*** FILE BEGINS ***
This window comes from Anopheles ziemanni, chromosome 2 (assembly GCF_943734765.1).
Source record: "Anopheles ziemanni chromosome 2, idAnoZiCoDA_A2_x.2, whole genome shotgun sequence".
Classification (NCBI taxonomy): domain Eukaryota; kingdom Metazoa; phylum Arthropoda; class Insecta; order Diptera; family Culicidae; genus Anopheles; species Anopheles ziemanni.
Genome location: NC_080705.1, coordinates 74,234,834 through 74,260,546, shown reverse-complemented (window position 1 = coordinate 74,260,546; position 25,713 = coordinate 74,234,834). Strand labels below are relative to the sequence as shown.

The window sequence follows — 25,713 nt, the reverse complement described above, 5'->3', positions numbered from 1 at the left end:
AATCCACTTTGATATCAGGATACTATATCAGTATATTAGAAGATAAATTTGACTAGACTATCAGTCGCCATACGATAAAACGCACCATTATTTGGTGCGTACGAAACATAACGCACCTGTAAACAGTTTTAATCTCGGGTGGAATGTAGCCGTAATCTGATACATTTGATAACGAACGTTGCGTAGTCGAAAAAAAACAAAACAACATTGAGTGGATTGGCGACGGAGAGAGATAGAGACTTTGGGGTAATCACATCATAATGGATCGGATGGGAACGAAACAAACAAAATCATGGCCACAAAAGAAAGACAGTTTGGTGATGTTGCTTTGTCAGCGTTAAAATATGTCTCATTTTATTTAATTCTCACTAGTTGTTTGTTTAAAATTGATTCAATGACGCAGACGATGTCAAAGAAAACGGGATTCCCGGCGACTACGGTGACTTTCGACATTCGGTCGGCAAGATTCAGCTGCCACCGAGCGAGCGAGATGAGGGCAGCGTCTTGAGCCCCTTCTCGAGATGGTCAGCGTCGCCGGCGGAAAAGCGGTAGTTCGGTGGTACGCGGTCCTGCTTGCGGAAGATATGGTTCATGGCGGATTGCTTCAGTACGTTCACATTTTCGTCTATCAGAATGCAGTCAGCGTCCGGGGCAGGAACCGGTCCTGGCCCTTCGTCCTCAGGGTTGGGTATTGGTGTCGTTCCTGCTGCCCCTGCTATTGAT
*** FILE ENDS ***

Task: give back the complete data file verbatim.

This window comes from Anopheles ziemanni, chromosome 2 (assembly GCF_943734765.1).
Source record: "Anopheles ziemanni chromosome 2, idAnoZiCoDA_A2_x.2, whole genome shotgun sequence".
Classification (NCBI taxonomy): domain Eukaryota; kingdom Metazoa; phylum Arthropoda; class Insecta; order Diptera; family Culicidae; genus Anopheles; species Anopheles ziemanni.
Genome location: NC_080705.1, coordinates 74,234,834 through 74,260,546, shown reverse-complemented (window position 1 = coordinate 74,260,546; position 25,713 = coordinate 74,234,834). Strand labels below are relative to the sequence as shown.

The window sequence follows — 25,713 nt, the reverse complement described above, 5'->3', positions numbered from 1 at the left end:
AATCCACTTTGATATCAGGATACTATATCAGTATATTAGAAGATAAATTTGACTAGACTATCAGTCGCCATACGATAAAACGCACCATTATTTGGTGCGTACGAAACATAACGCACCTGTAAACAGTTTTAATCTCGGGTGGAATGTAGCCGTAATCTGATACATTTGATAACGAACGTTGCGTAGTCGAAAAAAAACAAAACAACATTGAGTGGATTGGCGACGGAGAGAGATAGAGACTTTGGGGTAATCACATCATAATGGATCGGATGGGAACGAAACAAACAAAATCATGGCCACAAAAGAAAGACAGTTTGGTGATGTTGCTTTGTCAGCGTTAAAATATGTCTCATTTTATTTAATTCTCACTAGTTGTTTGTTTAAAATTGATTCAATGACGCAGACGATGTCAAAGAAAACGGGATTCCCGGCGACTACGGTGACTTTCGACATTCGGTCGGCAAGATTCAGCTGCCACCGAGCGAGCGAGATGAGGGCAGCGTCTTGAGCCCCTTCTCGAGATGGTCAGCGTCGCCGGCGGAAAAGCGGTAGTTCGGTGGTACGCGGTCCTGCTTGCGGAAGATATGGTTCATGGCGGATTGCTTCAGTACGTTCACATTTTCGTCTATCAGAATGCAGTCAGCGTCCGGGGCAGGAACCGGTCCTGGCCCTTCGTCCTCAGGGTTGGGTATTGGTGTCGTTCCTGCTGCCCCTGCTATTGAT